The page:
Keith Chapman has written a nice blog explaining how to set up and configure content negotiation support in Axis2.
I thought I will take the opportunity to explain some of Axis2's design so you understand how all of this works.
The way this works in Axis2 is with a pluggable message formatter concept. Basically, when a message hits the wire in Axis2, two key decisions need to be made: (a) what transport protocol to use (HTTP, SMTP, FTP, File, UDP, etc. etc. [yeah, I know .. calling HTTP a transport protocol is heresy]) and (b) how to format the message to bits on the wire.
The decision on how to format the message can be influenced via content negotiation. So if you send a message saying "hey I prefer JSON" (by sending an Accept: header with a JSON media type) then the runtime can look for a JSON formatter and if its available, then the response will be sent in JSON. If you say I want it in plain text, then again if such a formatter is available that's used. What parts of the internal message model is serialized into the wire is up to the message formatter to decide. If no preferred content information is available then the system figures out what it thinks is the right media type (typically based on the incoming media type) and uses the corresponding message formatter to write the bits.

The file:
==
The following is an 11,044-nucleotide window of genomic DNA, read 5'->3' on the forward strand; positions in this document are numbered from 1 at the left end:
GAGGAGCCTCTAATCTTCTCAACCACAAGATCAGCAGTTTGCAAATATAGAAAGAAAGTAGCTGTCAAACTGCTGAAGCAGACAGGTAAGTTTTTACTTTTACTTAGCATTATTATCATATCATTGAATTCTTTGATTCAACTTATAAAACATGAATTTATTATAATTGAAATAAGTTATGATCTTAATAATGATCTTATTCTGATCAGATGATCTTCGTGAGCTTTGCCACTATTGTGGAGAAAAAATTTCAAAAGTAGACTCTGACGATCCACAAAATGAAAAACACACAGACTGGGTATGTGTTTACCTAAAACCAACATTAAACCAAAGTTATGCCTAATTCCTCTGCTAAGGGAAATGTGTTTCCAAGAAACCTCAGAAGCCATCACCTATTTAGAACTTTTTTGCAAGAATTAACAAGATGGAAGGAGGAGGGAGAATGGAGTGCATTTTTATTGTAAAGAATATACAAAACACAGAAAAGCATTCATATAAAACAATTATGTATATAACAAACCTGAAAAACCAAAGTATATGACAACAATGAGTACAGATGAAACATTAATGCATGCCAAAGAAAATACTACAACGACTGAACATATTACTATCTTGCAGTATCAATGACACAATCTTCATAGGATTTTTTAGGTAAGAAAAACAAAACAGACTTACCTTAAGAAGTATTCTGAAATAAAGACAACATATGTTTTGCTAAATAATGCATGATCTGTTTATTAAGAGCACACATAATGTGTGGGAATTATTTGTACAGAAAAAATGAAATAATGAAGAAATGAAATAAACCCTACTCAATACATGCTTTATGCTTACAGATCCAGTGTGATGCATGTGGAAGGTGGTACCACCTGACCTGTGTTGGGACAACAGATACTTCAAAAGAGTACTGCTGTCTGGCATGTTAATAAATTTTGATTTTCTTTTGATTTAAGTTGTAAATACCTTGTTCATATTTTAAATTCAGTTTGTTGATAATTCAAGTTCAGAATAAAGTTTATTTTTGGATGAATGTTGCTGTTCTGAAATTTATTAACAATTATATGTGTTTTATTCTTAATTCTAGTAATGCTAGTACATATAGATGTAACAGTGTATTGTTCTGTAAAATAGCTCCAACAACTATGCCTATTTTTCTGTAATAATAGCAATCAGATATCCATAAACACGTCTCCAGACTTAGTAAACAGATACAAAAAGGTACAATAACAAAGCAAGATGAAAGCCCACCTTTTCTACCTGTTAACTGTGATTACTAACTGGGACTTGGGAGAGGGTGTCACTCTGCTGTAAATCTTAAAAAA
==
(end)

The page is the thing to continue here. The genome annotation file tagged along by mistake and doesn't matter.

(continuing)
Message reading happens in the exact opposite way in Axis2- you write a MessageBuilder which can "unformat" a media type and register that with the runtime. Then when a message comes its incoming media type is used to figure out who can read the message and create a canonical message in Axis2 represented in Axiom (as a SOAP Infoset).
The use of a the SOAP Infoset (aka an Axiom tree with s:Envelope as the outer element) as the internal message model has bothered some people. Two key things to remember: (1) this does not mean that every message is actually converted to an XML Infoset and (2) it does not mean the application or the wire message ever have to be SOAP aware or at all related to SOAP. Every runtime like Axis2 needs a canonical message representation and we've chosen the SOAP Infoset as the canonical message representation. No more, no less.
We avoid converting every message to even an XML Infoset by using Axiom's ability to provide an XML facade to any bit of data without actually making that facade real. Thus a message can come into Axis2 via Smooks say and can go out via another EDI message without ever being converted AT ALL into any XML representation. The bits can literally stay in the socket buffer and be streamed right out. That's key to achieving high performance. Apache Synapse (and WSO2 ESB, the open source ESBs built on Axis2, live on that capability to deliver incredible performance.
The beauty of this approach is that the message format decision and the transport protocol selection are totally orthogonal. What that means is that if you add say XMPP support, then instantly we can send/receive SOAP, JSON, plain text etc. etc. over XMPP with absolutely zero cost. Oh BTW Axis2 does have XMPP support already.